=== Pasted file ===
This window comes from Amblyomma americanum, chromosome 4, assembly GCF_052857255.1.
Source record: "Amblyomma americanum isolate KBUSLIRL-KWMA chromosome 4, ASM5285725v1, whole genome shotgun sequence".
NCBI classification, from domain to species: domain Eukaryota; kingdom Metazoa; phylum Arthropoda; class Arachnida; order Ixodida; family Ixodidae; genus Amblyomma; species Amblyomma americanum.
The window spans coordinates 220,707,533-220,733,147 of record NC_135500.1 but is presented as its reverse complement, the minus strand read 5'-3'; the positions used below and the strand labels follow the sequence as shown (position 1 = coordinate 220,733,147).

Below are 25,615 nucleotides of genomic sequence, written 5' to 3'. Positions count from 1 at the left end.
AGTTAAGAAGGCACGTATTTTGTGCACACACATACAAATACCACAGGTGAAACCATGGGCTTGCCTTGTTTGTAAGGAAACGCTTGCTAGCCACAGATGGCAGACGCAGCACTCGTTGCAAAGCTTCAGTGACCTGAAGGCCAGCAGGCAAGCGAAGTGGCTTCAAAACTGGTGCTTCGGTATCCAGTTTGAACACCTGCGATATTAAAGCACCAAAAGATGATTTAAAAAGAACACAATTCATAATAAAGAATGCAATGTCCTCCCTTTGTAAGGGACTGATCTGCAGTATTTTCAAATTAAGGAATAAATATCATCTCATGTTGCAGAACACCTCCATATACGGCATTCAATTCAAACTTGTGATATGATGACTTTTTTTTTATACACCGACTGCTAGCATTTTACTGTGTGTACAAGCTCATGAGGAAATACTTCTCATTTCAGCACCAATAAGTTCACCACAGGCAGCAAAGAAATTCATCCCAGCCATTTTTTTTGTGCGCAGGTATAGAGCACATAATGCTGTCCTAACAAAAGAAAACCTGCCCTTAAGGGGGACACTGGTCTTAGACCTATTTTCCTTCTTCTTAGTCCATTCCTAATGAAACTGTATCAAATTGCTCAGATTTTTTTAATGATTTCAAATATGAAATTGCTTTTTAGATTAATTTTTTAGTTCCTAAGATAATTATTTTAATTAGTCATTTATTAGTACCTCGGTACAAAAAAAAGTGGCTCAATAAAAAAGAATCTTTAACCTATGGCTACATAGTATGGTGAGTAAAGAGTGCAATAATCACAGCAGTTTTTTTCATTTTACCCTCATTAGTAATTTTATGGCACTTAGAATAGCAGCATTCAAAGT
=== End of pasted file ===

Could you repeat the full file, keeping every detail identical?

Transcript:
This window comes from Amblyomma americanum, chromosome 4, assembly GCF_052857255.1.
Source record: "Amblyomma americanum isolate KBUSLIRL-KWMA chromosome 4, ASM5285725v1, whole genome shotgun sequence".
NCBI classification, from domain to species: domain Eukaryota; kingdom Metazoa; phylum Arthropoda; class Arachnida; order Ixodida; family Ixodidae; genus Amblyomma; species Amblyomma americanum.
The window spans coordinates 220,707,533-220,733,147 of record NC_135500.1 but is presented as its reverse complement, the minus strand read 5'-3'; the positions used below and the strand labels follow the sequence as shown (position 1 = coordinate 220,733,147).

Below are 25,615 nucleotides of genomic sequence, written 5' to 3'. Positions count from 1 at the left end.
AGTTAAGAAGGCACGTATTTTGTGCACACACATACAAATACCACAGGTGAAACCATGGGCTTGCCTTGTTTGTAAGGAAACGCTTGCTAGCCACAGATGGCAGACGCAGCACTCGTTGCAAAGCTTCAGTGACCTGAAGGCCAGCAGGCAAGCGAAGTGGCTTCAAAACTGGTGCTTCGGTATCCAGTTTGAACACCTGCGATATTAAAGCACCAAAAGATGATTTAAAAAGAACACAATTCATAATAAAGAATGCAATGTCCTCCCTTTGTAAGGGACTGATCTGCAGTATTTTCAAATTAAGGAATAAATATCATCTCATGTTGCAGAACACCTCCATATACGGCATTCAATTCAAACTTGTGATATGATGACTTTTTTTTTATACACCGACTGCTAGCATTTTACTGTGTGTACAAGCTCATGAGGAAATACTTCTCATTTCAGCACCAATAAGTTCACCACAGGCAGCAAAGAAATTCATCCCAGCCATTTTTTTTGTGCGCAGGTATAGAGCACATAATGCTGTCCTAACAAAAGAAAACCTGCCCTTAAGGGGGACACTGGTCTTAGACCTATTTTCCTTCTTCTTAGTCCATTCCTAATGAAACTGTATCAAATTGCTCAGATTTTTTTAATGATTTCAAATATGAAATTGCTTTTTAGATTAATTTTTTAGTTCCTAAGATAATTATTTTAATTAGTCATTTATTAGTACCTCGGTACAAAAAAAAGTGGCTCAATAAAAAAGAATCTTTAACCTATGGCTACATAGTATGGTGAGTAAAGAGTGCAATAATCACAGCAGTTTTTTTCATTTTACCCTCATTAGTAATTTTATGGCACTTAGAATAGCAGCATTCAAAGT